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Shared Use of Extractives Infrastructure and Resource Corridors

  • Infrastructure requirements may be readily accessible in advanced economy contexts, but in remote regions of developed countries like Canada or Australia, as well as in many resource-rich developing countries, natural resource companies typically finance and develop a range of infrastructure components.
  • Company-developed infrastructure is often made available solely for the use of a specific project, lacking any significant connection to the wider economy.  
  • By implementing a “shared use” or “open access” approach, companies and governments can leverage investment in extractive industry-related infrastructure for the benefit of host countries, as well as national and regional communities.
  • Shared use can follow a “multi-user” approach, where users from the same industry share the infrastructure, or a “multi-purpose” approach, where the infrastructure is designed to serve multiple purposes or industries.
  • A government will improve its chances to negotiate and implement a shared use policy if the company receives all policy information before making capital budgeting decisions regarding infrastructure and submitting its feasibility study to financiers.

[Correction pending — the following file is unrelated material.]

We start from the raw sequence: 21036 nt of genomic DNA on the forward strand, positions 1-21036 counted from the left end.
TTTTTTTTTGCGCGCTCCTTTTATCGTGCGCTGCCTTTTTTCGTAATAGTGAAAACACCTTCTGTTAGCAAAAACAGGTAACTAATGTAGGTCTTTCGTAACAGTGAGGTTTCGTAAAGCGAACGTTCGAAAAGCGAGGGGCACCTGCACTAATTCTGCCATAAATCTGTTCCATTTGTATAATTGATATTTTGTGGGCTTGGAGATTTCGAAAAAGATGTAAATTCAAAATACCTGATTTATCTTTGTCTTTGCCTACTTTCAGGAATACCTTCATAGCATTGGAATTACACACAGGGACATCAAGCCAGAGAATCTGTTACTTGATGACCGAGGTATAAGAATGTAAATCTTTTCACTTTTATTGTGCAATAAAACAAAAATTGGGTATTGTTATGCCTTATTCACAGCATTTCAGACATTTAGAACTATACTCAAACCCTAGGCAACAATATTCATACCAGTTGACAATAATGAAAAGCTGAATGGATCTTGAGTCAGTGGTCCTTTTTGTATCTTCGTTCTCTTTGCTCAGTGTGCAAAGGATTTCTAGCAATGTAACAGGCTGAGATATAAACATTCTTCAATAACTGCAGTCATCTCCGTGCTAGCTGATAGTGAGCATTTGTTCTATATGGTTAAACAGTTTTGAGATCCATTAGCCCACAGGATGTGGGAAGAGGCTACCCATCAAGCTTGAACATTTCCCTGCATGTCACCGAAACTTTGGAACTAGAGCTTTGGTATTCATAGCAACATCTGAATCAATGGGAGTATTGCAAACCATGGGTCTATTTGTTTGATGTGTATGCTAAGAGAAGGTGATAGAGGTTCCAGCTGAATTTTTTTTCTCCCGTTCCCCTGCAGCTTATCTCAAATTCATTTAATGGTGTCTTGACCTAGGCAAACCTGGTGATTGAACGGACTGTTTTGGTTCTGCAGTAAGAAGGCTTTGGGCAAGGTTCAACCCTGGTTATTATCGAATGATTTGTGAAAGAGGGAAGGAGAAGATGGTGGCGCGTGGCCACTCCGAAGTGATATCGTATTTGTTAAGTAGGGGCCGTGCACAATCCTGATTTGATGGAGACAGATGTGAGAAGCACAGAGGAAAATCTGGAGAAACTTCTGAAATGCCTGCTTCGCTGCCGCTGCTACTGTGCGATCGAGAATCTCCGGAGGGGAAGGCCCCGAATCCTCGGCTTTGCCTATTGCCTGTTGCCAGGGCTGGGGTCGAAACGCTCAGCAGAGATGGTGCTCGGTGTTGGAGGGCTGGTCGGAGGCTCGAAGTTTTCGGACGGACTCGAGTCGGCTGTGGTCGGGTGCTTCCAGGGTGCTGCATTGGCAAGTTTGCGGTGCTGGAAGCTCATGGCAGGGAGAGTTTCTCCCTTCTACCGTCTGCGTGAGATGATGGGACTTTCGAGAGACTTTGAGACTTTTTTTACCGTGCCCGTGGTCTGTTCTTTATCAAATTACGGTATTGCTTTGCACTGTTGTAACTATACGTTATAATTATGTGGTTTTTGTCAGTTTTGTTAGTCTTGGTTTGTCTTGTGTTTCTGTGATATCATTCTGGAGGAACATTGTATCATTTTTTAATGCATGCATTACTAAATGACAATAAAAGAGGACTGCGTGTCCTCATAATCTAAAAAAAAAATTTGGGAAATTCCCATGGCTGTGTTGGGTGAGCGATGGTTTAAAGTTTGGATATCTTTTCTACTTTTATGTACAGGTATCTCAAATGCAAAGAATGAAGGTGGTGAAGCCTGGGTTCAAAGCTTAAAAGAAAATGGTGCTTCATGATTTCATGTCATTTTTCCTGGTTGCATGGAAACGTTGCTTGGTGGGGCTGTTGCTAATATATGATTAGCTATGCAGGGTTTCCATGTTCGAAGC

• Shared use of infrastructure can support community access to services, economic diversification, regional development, and linkages, and may also contribute to sustainability by reducing the environmental footprint of infrastructure development.

Key Resources

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A Policy Framework to Approach the Use of Associated Petroleum Gas

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Leveraging Mining Investments in Water Infrastructure for Broad Economic Development: Models, Opportunities and Challenges

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Leveraging the Mining Industry's Energy Demand to Improve Host Countries' Power Infrastructure

This resource provides a global survey of shared-use models in the context of power. Good practice principles for power infrastructure ...

Topic Briefing

The success of mining and oil and gas projects depends on reliable access to various types of infrastructure. Ports and railways to get products to market; power to run the projects; water to be used in processing; and internet and telecommunications to control operations, among other usages.

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These infrastructure requirements may be readily accessible in more developed countries. However, even in the remote regions of developed countries like Canada or Australia and in many resource-rich developing countries, natural resource companies typically finance and develop various infrastructure components. Company-developed infrastructure has often been available solely for the use of a specific project, with no connection to the rest of the economy.  

How can we leverage these investments for the benefit of host countries? By implementing what we call “shared use” of the mining and oil and gas related infrastructure. The concept of “shared use” or “open access” relates to finding ways to leverage extractive-industry-related infrastructure investments in developing countries for the broader benefit of the national and regional community.